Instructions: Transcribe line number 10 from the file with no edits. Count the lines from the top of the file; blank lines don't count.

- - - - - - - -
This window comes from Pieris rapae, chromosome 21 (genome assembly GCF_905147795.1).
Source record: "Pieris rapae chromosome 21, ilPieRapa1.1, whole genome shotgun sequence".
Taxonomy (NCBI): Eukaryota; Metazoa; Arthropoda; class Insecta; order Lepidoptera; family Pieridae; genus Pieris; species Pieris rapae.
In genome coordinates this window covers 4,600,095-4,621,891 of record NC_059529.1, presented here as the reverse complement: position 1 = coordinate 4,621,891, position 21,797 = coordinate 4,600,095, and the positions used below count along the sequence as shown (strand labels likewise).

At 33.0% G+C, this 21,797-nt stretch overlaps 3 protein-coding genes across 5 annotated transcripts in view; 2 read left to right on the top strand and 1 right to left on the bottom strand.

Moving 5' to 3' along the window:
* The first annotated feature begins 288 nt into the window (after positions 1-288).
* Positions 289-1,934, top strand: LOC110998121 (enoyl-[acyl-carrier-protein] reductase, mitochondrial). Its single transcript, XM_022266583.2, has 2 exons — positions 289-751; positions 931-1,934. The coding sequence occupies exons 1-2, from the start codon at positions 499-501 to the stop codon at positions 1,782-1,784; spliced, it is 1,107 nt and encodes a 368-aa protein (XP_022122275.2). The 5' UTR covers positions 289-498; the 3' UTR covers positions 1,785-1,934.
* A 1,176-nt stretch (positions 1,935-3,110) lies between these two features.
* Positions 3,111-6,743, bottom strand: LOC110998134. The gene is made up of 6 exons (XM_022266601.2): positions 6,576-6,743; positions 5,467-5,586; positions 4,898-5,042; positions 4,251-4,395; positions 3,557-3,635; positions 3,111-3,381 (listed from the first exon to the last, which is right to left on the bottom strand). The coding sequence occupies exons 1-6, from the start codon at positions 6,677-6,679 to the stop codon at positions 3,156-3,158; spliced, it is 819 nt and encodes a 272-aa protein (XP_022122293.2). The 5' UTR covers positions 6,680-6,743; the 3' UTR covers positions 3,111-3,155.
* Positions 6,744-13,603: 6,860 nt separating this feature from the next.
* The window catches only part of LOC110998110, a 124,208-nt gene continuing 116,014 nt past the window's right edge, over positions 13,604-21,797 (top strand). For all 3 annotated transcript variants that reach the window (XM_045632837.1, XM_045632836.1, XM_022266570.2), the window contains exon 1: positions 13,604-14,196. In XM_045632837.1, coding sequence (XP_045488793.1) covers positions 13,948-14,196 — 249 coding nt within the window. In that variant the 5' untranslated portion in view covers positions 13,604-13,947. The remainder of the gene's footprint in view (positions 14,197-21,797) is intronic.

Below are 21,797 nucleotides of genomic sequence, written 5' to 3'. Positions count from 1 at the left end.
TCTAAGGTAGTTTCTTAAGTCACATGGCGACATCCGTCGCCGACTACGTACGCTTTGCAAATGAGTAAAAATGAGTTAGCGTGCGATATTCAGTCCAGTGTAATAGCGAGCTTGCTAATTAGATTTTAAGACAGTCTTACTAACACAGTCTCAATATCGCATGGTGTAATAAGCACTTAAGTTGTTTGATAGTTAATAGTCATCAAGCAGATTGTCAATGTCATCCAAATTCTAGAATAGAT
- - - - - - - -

* Positions 3,111-6,743, bottom strand: LOC110998134. The gene is made up of 6 exons (XM_022266601.2): positions 6,576-6,743; positions 5,467-5,586; positions 4,898-5,042; positions 4,251-4,395; positions 3,557-3,635; positions 3,111-3,381 (listed from the first exon to the last, which is right to left on the bottom strand). The coding sequence occupies exons 1-6, from the start codon at positions 6,677-6,679 to the stop codon at positions 3,156-3,158; spliced, it is 819 nt and encodes a 272-aa protein (XP_022122293.2). The 5' UTR covers positions 6,680-6,743; the 3' UTR covers positions 3,111-3,155.